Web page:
I will confess that my first reaction, when I recently heard the news that my school will be losing its wonderful principal to another local school system, was a bit melodramatic. He has been a strong friend and advocate for our library, helping us line up funding sources, supporting our professional development, protecting our staff during layoffs due to budget cuts, and doing whatever is needed to support our collaborative and instructional efforts with the rest of the faculty. It is impossible to predict what a new principal will feel toward our program, depending on what his/her prior experience with libraries may be; after all, we all know that there are those who do not represent our field well, and we all have met stakeholders and decision-makers who unfortunately do not realize that those negative few are not the norm.
But of course, now that I have drowned my sorrow in French fries and a giant milkshake, the obvious thing to do is to get proactive. We have a chance to start positive with a new principal. Regardless of their previous attitudes and expectations, it is up to us to show them the good things we are doing and make them aware of the value we bring to the school as a whole. So in my end-of-year meeting with my current principal, I asked him about how best to convert a new principal from a library skeptic to a friend. Here is his advice:
• Start every conversation with how what you’re doing affects kids. We can’t defend libraries for their own sake and expect to win anyone over, but if we defend libraries for the sake of students and the school as a whole, we can build a compelling case.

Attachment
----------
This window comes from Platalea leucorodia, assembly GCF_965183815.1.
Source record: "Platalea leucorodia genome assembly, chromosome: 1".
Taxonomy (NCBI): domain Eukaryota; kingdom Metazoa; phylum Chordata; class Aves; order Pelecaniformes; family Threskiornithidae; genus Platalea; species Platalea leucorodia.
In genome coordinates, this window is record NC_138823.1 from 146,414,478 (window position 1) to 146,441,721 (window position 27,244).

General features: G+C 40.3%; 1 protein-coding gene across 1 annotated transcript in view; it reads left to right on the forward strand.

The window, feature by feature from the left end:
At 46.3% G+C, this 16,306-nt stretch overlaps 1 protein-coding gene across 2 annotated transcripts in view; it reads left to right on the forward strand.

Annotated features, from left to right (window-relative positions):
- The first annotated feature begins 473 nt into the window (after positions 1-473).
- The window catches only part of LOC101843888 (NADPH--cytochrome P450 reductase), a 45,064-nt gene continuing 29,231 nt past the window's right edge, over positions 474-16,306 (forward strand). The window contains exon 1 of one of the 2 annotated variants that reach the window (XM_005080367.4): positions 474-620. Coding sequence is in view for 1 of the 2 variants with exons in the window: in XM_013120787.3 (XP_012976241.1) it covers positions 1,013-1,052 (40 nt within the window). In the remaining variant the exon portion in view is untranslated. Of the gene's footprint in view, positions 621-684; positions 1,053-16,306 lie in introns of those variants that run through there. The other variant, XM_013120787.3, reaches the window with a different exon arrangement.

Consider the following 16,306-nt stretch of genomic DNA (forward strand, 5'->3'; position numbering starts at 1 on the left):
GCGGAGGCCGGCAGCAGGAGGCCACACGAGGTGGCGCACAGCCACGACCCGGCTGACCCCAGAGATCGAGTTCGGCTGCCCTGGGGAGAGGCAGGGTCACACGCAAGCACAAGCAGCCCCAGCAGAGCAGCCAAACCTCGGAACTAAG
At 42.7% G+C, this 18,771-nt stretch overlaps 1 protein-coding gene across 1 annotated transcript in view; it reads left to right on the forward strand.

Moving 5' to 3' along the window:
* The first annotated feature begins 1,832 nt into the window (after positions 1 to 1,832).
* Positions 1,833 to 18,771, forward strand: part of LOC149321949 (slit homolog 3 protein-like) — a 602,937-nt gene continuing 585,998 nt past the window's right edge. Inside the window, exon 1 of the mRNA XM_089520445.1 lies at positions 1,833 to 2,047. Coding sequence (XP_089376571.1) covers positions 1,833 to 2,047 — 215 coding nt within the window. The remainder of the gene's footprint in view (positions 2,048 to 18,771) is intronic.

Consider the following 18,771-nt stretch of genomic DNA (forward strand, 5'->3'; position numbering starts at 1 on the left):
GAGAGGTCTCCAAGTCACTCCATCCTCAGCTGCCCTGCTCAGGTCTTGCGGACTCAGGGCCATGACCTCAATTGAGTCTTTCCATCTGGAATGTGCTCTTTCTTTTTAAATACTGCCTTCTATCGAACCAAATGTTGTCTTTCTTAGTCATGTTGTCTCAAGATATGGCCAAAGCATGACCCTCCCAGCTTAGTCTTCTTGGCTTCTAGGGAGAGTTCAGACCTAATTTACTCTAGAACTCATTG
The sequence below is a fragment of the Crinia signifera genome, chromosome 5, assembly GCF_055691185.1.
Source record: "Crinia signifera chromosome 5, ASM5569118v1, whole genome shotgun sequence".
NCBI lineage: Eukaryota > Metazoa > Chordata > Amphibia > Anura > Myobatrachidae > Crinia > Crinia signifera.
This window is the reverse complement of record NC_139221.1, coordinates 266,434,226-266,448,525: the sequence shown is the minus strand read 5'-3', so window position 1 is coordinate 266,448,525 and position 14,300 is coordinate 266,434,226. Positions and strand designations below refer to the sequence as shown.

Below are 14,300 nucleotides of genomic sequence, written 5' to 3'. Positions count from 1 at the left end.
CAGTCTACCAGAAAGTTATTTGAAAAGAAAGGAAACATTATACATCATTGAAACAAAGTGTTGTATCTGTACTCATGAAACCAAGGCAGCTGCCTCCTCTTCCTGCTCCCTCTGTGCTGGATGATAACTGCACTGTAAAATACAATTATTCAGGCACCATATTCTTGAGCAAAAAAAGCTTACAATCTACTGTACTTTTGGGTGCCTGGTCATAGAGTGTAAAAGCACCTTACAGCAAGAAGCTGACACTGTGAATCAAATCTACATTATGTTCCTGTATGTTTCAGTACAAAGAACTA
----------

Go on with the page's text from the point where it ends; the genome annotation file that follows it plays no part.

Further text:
• Contextualize your numbers. Principals need data in the current educational climate, but statistics in a vacuum don’t do them any good. So as we present those numbers on how many classes and individual students we’re serving, we need to make sure we’re building a narrative around what those numbers mean and—again—how they indicate what we’re doing for the kids.
• Focus on school initiatives, not just library initiatives. So if you use Accelerated Reader to match students to appropriate reading levels or use Lexile data to help correctly level students in their academic classes, discuss it in terms of what it means to the school instead of in terms of what it does within your library walls.
• Discuss library administration in broad strokes. Principals may not have the background or interest to discuss the minutiae of our latest TitleWise analysis, but they will be interested in the idea that we are weeding out-of-date items to make what’s left more accessible, focusing on quality over quantity as we respond to modern students’ changing needs.
• Emphasize your leadership role within the faculty. The time we spend helping teachers learn to navigate their new email clients, sitting on committees, offering training sessions on how to use the “clickers”, using our birds-eye view of the school to identify gaps in student knowledge and help teachers find ways to address them, and promoting professional development are all invaluable services that we are uniquely situated in the school to provide.
• Make it clear that you’re part of the life of the school. Display pictures of your book club, be seen at the PTSO meetings and the football games, socialize with teachers at the inservice breakfast, and get out of the four walls of your library once in a while.
While I am a bit nervous wondering who will head up our administration next year, I am also excited at the prospect of change. As supported as I have felt for the last two years, it is entirely possible that there is an even better boss on the horizon. If we get a principal who has not previously been a friend to libraries, the opportunity to win them over is a beautiful thing. And the process of framing our story, communicating about the work we do, and making sure we live up to the value we have promised will make us better librarians and help us strengthen our program.
Sarah Culp Searles is the school librarian at West High School in Knoxville. email@example.com